By Wes Wolfe
FloridaPolitics.com
March 29, 2022

Officers told truckers they can check their guns at the entrance.

A surprise inspection by U.S. Customs and Border Protection (CBP) officers at the Port of Fernandina a few weeks ago found a few truckers bringing guns where they’re banned by federal law.

“Homeland Security, CBP, did a surprise inspection on some of the truckers, just to see what they could find,” said Danny Fullwood, chairman of the Ocean Highway and Port Authority (OHPA), at the OHPA’s latest meeting. “Well, they found some things. There were three incidents of firearms discovered in a random search of vehicles. The law says firearms are prohibited by Homeland Security on a marine terminal, so you can’t do that.”

CBP collected guns from three searches, which Fullwood said he hopes doesn’t happen again.

“I can kind of understand — truckers, they’re out on the road all the time, they carry weapons for their safety. I understand that,” Fullwood said. “But they’ve got to understand they can’t bring them on the port. They’ve got to turn them in somewhere before they get there.”

Another incident that was flagged involved someone taking photos of the port. Worries about people photographing ports and similar infrastructure, in preparation for a terrorist attack, helped drive the creation of the Department of Homeland Security and its policies following 9/11.

“Just to be clear, whenever we have these types of interactions with public entities, under the operating agreement we report them promptly to the chairman,” Nassau Terminals CEO Chris Ragucci said.

CBP let the truckers know they can check their weapons with the officers, Ragucci told the board, until it’s their time to leave the port and be on their way.

“I just want everyone to realize that now you know when I stop on Bay Street to accost a truck driver, I’m taking my life into my hands,” Ragucci joked. “Because if he doesn’t like my attitude, boom. That’s the level of my commitment to this place.”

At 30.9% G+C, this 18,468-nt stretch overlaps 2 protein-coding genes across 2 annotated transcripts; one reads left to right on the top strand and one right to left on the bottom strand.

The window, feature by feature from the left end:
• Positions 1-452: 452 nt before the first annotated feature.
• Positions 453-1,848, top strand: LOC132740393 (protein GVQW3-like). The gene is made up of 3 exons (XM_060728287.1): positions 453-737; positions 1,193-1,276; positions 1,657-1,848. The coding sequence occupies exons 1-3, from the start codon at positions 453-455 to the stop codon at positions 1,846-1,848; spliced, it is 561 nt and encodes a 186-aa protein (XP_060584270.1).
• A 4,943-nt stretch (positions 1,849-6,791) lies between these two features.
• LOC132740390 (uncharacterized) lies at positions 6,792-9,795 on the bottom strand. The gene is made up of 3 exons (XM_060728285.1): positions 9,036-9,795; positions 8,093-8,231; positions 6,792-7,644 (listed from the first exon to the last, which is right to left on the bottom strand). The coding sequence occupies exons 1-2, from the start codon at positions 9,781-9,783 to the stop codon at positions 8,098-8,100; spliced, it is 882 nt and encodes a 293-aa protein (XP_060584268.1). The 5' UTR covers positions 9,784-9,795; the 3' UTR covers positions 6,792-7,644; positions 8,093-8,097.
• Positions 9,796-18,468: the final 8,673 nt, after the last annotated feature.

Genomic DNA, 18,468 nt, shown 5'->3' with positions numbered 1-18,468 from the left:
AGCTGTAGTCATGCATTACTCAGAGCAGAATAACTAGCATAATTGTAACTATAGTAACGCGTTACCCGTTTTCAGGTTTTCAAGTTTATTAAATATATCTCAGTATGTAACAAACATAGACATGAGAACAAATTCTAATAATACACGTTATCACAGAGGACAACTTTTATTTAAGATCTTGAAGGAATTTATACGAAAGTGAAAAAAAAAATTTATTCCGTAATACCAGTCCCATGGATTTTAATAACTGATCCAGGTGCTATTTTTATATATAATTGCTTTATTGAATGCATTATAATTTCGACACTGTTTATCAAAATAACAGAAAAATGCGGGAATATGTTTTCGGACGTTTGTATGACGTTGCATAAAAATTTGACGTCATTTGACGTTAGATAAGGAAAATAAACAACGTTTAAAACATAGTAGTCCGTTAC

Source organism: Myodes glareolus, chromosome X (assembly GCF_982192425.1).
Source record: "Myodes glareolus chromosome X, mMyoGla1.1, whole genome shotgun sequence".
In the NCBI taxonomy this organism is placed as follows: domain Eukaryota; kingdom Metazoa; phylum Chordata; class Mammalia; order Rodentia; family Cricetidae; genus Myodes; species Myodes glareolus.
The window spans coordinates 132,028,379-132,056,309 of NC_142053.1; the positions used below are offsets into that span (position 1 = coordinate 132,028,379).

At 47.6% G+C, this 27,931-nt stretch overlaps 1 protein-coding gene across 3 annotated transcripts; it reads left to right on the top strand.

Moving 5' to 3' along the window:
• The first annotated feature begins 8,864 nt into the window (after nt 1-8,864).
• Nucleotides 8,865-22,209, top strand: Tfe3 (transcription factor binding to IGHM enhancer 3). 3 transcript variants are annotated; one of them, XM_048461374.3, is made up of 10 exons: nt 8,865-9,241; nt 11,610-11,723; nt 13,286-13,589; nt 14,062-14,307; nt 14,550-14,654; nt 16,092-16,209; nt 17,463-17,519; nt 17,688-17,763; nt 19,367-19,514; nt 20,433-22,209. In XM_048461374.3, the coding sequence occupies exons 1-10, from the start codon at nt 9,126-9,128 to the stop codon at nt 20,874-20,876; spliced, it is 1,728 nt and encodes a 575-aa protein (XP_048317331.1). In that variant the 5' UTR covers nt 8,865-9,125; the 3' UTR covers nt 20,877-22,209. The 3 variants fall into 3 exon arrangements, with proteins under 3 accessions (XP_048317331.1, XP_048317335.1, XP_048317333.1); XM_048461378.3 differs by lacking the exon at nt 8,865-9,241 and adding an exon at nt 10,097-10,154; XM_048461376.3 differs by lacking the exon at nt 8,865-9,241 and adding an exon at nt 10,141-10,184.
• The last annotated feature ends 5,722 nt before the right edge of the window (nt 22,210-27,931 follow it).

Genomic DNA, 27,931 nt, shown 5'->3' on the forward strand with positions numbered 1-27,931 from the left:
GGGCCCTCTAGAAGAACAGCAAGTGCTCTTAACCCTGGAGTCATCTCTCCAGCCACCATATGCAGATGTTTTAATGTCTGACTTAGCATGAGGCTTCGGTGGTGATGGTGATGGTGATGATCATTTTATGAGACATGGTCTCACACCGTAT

There was also an assault reported. During this period, the port called in Fernandina Beach Police to issue some trespassing violations.

“One of them was as a result of one of the temporary day workers involved in a fight with another worker,” Ragucci said.

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Tammi Kosack
Tammi Kosack
4 months ago

Did we get a “Bay St” when no one was looking? Wild west compared to the good ole port days of 5 years ago.

Tom smith
Tom smith
4 months ago

I understand the idea. Do they also inspect all planes entering airports? Do they search all border crossers into the country? How about stopping illegal from entering our sovereign country. Cherry picking is easy, doing real work is hard.

Bob Carter
Bob Carter
4 months ago

I just don’t understand how the government can expect to enforce a policy of ‘no pictures of the port’ when a tourist decides to snap an innocent photo?

Another incident that was flagged involved someone taking photos of the port. Worries about people photographing ports and similar infrastructure, in preparation for a terrorist attack, helped drive the creation of the Department of Homeland Security and its policies following 9/11.”

This kind of draconian rule is way over the top, and sounds a lot like 1984, the Thought Police are back in action.

George Jones
George Jones
4 months ago

Since these truck drivers don’t have a place to leave a gun why doesn’t the port provide them a place? It would help them and everyone should be satisfied.

Peggy Bulger
Peggy Bulger
4 months ago

The problems with the Port and it’s administration/leadership are piling up. It’s interesting that the Port CEO wants to dock cruise ships at the same spot where we need to protect against terrorists — the whole idea of what the port is seems to be in flux. We, the residents of the city and county, need to have a say in all of these decisions that impact our home.

Ben Martin
4 months ago

Statistically – you have more chance of dying from a peanut allergy than a terrorist attack. Much of what the government does is “theater.”

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